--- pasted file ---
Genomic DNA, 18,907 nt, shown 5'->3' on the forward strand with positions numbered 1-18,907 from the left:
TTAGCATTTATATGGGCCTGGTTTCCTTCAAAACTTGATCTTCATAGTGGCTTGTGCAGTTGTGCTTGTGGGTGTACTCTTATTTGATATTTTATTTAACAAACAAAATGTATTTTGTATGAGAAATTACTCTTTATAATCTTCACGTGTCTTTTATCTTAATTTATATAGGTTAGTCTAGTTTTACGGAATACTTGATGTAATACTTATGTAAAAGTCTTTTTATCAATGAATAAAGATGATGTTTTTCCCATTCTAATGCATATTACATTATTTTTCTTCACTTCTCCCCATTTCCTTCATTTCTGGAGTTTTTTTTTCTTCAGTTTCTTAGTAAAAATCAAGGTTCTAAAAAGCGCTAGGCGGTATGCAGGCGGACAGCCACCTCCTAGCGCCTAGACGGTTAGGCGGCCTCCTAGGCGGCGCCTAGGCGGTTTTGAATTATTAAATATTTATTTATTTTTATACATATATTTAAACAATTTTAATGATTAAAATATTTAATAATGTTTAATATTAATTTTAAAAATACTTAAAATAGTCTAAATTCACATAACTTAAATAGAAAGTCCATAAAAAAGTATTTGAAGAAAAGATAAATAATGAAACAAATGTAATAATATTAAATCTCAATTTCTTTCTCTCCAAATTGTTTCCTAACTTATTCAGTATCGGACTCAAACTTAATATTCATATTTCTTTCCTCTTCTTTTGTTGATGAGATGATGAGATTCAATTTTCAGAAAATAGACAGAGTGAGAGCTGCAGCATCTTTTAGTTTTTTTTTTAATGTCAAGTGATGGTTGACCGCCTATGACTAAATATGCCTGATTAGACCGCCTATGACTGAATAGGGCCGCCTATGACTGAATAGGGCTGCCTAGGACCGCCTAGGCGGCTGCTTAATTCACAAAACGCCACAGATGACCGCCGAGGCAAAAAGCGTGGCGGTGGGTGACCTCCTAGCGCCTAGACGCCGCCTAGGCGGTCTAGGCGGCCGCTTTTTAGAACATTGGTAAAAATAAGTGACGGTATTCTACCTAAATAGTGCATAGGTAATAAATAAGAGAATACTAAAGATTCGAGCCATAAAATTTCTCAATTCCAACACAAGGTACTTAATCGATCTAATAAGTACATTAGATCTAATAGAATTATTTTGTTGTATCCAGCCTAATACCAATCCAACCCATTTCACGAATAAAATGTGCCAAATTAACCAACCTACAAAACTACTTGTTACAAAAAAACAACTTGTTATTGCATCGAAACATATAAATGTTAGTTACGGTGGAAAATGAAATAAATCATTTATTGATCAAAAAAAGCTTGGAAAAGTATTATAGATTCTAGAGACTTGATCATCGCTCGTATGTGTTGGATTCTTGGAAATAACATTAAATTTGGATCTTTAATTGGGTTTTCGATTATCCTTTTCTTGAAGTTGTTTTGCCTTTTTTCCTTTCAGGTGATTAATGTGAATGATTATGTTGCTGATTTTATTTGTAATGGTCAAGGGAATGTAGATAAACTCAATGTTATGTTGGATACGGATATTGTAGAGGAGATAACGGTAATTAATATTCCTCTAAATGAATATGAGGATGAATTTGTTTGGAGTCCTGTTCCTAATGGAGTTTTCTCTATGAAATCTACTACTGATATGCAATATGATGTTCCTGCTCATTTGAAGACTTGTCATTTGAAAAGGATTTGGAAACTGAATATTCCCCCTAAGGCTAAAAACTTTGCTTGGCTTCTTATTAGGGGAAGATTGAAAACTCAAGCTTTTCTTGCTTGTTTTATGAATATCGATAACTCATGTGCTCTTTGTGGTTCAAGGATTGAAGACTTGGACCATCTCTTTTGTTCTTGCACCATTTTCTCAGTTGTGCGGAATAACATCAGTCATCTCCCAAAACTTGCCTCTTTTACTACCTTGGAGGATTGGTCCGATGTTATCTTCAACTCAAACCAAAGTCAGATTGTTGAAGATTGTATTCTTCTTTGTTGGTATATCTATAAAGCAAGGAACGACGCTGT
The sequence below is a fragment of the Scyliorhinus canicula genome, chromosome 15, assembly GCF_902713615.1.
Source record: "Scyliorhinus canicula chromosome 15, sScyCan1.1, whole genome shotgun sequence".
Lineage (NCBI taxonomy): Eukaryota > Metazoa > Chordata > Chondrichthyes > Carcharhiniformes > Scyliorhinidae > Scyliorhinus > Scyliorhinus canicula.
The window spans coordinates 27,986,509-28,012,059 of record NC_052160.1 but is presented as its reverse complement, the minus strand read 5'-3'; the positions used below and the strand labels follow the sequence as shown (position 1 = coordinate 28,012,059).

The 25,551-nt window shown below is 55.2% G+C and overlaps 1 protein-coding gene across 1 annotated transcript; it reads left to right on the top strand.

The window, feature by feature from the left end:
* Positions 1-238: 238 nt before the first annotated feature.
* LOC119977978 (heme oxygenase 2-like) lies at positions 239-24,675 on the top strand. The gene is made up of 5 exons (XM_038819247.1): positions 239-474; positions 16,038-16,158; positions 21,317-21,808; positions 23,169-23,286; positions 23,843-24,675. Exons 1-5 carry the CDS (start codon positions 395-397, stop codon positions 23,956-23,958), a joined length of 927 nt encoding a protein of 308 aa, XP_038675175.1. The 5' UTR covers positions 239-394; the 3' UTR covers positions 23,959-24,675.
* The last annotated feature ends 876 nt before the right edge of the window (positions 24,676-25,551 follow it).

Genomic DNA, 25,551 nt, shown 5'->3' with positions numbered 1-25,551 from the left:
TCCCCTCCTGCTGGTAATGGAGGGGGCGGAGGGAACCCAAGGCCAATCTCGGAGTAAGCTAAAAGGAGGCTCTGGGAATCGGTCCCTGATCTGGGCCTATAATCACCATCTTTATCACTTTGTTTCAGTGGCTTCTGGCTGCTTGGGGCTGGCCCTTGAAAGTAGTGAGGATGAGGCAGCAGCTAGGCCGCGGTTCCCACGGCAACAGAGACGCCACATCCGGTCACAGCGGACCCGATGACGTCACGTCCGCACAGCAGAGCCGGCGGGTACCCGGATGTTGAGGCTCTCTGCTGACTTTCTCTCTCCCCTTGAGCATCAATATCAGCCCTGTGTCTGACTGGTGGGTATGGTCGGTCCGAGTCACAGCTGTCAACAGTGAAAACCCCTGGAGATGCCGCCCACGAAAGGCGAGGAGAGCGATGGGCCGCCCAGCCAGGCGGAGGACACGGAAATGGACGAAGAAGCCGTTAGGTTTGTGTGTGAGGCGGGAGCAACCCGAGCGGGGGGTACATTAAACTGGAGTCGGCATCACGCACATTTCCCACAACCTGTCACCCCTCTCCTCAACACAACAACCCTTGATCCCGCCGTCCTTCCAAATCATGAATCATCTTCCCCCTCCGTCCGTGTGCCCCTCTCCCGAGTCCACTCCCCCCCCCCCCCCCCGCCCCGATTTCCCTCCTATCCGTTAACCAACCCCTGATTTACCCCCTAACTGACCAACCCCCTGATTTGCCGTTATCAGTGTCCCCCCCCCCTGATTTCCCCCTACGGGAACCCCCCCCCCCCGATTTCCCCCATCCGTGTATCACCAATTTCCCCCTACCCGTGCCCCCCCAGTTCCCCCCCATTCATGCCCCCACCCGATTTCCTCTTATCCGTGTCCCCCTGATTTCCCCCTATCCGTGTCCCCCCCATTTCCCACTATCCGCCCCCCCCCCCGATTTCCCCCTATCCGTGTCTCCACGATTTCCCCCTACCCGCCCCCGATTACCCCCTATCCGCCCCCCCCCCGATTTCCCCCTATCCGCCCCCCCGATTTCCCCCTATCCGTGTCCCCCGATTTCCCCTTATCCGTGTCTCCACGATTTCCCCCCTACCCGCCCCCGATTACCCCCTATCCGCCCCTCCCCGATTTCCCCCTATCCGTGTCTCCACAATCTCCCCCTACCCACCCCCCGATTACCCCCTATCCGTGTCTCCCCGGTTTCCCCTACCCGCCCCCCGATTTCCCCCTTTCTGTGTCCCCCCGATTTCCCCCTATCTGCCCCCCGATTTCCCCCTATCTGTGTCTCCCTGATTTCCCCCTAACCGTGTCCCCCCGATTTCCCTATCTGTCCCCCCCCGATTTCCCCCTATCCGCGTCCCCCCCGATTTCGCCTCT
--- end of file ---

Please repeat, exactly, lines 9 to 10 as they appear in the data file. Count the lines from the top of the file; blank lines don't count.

* Positions 1-238: 238 nt before the first annotated feature.
* LOC119977978 (heme oxygenase 2-like) lies at positions 239-24,675 on the top strand. The gene is made up of 5 exons (XM_038819247.1): positions 239-474; positions 16,038-16,158; positions 21,317-21,808; positions 23,169-23,286; positions 23,843-24,675. Exons 1-5 carry the CDS (start codon positions 395-397, stop codon positions 23,956-23,958), a joined length of 927 nt encoding a protein of 308 aa, XP_038675175.1. The 5' UTR covers positions 239-394; the 3' UTR covers positions 23,959-24,675.